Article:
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Ready Rink Ends Chill Over Skating : Goodwill Games: Yubileiny’s ice finally ready for competition, easing tensions.

TIMES STAFF WRITER

The Cold War, or perhaps it should be called the Ice War, between U.S. and Russian officials responsible for the organization of the Goodwill Games ended a short time before noon Thursday when Olympic figure skating champion Alexei Urmanov tested the infamous surface of the Yubileiny Sports Palace--and his courage--with a triple lutz.

Yubileiny, which has provided little of the jubilation that its name implies, is Urmanov’s home rink, and the other men gathered for their first practice there watched the Russian closely to see whether he broke the ice or a limb or two with his landing. He did not, but that jump did serve as the ice breaker as his competitors finally felt secure enough to attempt their power moves.

In the stands, a relieved David Raith, Goodwill Games vice president in charge of sports, called his boss, Jack Kelly, and told him that the Russians with the St. Petersburg Organizing Committee had been right.

They might have been a day late and a few rubles short, but the premier event of the third Goodwill Games’ waning days, figure skating, would start Thursday night at Yubileiny instead of at the backup rink, the SKA Ice Palace.

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Practice was not perfect during the day. When U.S. pairs skater Calla Urbanski came off the ice, she complained: “This is not acceptable for international competition. I can’t believe the Russians, in the rink where Tamara Moskvina coaches the Olympic champions, would allow conditions like this.”

She, however, was not entirely dissatisfied.

“The bathrooms are better here,” she said, comparing them to the facilities at SKA.

But by the time the competition started eight hours later, the competitors were skating on thick enough ice for Moskvina, who coaches the Olympic pairs gold medalists of 1992 and silver medalists of ’94--Natalia Mishkutenok and Artur Dmitriev--and she was able to joke about the problems of previous days.

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“In America, skaters make publicity about the sport by hitting each other,” she said. “Here, we mess up the ice.”

There apparently was not enough publicity to attract enough figure skating fans, or even curiosity seekers, as there were only an estimated 4,000 spectators in the 7,000-seat arena. But those who were there saw skaters in men’s singles, pairs and dance perform their technical programs without being too hampered by the conditions.

Even Urbanski said the ice was better than it had been during the morning. Dmitriev said it was good and forecast it will be almost perfect today. And the United States’ Todd Eldredge said it was excellent.

Considering the way he skated, Eldredge had reason for his positive outlook. The two-time U.S. champion, who has slumped since his 1992 back injury, was second after the technical program, between the leader, Urmanov, and third-place Philippe Candeloro, the Olympic bronze medalist from France.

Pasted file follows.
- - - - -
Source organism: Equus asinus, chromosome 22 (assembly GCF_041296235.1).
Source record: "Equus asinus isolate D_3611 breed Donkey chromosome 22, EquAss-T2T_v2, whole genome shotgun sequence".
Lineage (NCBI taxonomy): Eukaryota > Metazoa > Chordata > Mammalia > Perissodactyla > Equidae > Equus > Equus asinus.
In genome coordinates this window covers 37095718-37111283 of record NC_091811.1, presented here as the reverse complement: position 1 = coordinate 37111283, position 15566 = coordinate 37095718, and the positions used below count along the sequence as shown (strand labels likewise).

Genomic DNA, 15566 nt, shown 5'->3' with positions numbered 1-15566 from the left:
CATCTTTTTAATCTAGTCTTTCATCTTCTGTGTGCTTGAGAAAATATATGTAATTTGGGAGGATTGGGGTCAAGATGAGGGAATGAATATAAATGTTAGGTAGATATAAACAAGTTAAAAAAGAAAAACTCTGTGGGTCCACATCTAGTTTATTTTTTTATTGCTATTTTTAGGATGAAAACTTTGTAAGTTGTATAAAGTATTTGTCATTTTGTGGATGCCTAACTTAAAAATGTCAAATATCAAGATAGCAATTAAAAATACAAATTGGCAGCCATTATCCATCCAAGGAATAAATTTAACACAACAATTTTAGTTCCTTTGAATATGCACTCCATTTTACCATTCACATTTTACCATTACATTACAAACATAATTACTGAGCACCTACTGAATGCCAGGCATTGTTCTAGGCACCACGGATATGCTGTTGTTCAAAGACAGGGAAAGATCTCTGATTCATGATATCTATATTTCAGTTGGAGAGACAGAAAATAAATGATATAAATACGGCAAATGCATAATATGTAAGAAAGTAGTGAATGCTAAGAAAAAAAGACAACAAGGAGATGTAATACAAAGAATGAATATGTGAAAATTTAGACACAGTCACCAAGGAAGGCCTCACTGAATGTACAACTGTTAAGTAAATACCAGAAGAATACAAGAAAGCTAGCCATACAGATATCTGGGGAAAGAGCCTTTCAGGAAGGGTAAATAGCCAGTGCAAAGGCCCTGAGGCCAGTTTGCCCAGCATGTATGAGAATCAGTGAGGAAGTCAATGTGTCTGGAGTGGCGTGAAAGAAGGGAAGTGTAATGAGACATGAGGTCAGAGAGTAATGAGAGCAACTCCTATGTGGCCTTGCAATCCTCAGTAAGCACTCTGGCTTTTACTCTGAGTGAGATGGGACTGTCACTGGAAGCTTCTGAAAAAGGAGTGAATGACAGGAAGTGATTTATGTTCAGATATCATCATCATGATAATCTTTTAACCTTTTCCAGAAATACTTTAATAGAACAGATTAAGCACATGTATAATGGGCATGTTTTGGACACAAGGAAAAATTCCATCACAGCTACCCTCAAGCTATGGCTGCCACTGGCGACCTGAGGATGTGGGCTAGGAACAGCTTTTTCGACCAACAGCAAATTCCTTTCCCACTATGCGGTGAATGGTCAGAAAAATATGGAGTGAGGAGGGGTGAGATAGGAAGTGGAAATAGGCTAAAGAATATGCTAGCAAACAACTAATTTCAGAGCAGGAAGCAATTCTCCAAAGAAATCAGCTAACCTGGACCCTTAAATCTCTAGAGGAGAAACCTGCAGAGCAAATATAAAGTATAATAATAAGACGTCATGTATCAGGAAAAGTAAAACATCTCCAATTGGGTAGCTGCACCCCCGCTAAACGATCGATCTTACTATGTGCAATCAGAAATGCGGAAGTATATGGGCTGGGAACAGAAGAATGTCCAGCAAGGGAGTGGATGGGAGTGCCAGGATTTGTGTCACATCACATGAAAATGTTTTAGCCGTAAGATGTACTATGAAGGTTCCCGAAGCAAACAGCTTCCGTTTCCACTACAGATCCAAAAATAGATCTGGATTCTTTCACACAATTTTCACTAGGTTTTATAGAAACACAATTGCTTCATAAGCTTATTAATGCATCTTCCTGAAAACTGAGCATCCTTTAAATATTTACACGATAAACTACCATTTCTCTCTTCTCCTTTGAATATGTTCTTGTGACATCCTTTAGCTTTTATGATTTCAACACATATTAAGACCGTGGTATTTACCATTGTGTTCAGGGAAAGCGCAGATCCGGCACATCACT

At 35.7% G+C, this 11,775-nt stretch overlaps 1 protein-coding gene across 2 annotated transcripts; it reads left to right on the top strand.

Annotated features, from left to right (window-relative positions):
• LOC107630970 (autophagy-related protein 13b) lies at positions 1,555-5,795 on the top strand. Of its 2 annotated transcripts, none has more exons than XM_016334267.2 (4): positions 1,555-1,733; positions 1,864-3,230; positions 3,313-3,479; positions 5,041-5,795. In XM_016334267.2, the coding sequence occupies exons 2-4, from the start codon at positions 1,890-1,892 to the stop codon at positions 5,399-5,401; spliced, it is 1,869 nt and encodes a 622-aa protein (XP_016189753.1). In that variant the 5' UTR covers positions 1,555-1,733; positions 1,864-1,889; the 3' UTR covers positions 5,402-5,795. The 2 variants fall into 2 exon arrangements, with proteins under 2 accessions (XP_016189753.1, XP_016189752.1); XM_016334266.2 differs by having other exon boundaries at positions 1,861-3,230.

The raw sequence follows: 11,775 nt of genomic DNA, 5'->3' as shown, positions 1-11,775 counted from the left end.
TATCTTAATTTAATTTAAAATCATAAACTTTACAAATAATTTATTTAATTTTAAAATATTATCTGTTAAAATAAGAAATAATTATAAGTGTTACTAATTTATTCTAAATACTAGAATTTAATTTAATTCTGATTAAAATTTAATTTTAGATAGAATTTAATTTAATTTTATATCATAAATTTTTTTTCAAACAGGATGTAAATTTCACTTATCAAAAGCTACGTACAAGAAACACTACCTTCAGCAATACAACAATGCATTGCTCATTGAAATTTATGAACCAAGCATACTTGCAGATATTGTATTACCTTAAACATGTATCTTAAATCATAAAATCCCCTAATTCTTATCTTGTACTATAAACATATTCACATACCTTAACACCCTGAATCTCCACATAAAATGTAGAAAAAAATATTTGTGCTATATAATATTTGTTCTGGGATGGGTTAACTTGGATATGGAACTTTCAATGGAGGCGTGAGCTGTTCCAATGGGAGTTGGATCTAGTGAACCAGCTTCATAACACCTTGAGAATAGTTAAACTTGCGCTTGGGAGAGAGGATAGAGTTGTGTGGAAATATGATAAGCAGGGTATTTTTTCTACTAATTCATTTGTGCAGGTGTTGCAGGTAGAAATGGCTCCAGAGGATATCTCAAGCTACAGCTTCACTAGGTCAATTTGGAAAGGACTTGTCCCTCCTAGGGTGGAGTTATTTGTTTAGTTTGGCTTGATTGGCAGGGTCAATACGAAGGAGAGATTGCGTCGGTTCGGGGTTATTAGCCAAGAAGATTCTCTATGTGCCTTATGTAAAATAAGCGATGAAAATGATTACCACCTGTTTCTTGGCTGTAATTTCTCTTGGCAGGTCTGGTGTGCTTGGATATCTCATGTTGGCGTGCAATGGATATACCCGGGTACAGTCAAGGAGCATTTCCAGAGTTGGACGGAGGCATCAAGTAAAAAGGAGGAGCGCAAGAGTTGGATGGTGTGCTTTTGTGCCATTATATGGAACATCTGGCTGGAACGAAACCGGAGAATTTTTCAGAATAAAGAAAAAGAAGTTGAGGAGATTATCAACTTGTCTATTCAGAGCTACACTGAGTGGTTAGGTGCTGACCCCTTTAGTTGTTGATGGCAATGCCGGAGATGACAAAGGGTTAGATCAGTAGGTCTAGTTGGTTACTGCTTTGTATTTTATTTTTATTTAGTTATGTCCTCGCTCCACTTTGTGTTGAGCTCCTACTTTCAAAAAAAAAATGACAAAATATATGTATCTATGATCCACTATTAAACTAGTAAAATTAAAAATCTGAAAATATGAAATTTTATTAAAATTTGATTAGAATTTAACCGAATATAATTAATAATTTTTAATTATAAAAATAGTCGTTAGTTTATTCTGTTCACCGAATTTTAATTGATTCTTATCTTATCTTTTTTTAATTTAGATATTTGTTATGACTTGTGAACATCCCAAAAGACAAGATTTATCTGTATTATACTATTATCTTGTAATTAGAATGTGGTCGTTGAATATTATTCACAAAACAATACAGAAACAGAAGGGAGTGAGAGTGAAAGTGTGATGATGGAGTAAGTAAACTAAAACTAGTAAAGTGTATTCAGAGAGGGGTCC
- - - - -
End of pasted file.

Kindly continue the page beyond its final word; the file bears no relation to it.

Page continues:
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Other U.S. skaters provided less sterling performances, but none blamed the ice. “I’d like to say that was the reason, but it wasn’t,” said Aren Nielsen, seventh in the eight-man competition.

That appeared to have ended the controversy that chilled relations between the Goodwill Games officials from Atlanta, who work for founder Ted Turner, and their partners with the St. Petersburg Organizing Committee.

The Russians were probably rescued by Dr. Germain Sergeyevich Potehin, who volunteered his services Wednesday night.

Potehin, a former professor of applied chemistry who now works in private industry, brought with him a formula involving liquid nitrogen and oxygen. He used it to form a cushion of cold air above the water in the rink, enabling it to freeze. Hosing down the roof to cool it off after two weeks of scorching heat also helped bring down the temperature in the building, which lacks air-conditioning.

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By noon Thursday, the skaters knew not only when they would skate but where. They had been confused since arriving here, but despite that, most seem to be taking the inconveniences in stride and enjoying the city.

Although two figure skating sessions had to be scheduled for today, Michelle Kwan of Torrance was relieved to discover that her competition, women’s singles, would end as originally planned Saturday afternoon. She has a ticket to see the Mariinsky Ballet perform “Swan Lake” that night.

Goodwill Games Notes

The U.S. women’s basketball team, led by Lisa Leslie’s 20 points, beat Russia, 77-63, to reach the semifinals against tournament favorite China. France will play Russia in the other semifinal. . .. . In diving, Chen Lixia of China won gold in the women’s 1-meter springboard. U.S. divers Melisa Moses and Mary Ellen Clark finished seventh and 11th, respectively. . . . In men’s gymnastics, Russia’s Aleksei Nemov followed up his victory in the all-around competition with golds in two individual apparatus finals. Scott Keswick of the United States shared the bronze with Dmitri Vasilenko. . . . In canoe-kayak, Americans Mike Harbold and Peter Newton took silver in the men’s K-2 1,000-meter race, and Michael Herbert won bronze over the same distance in the men’s K-1 class.

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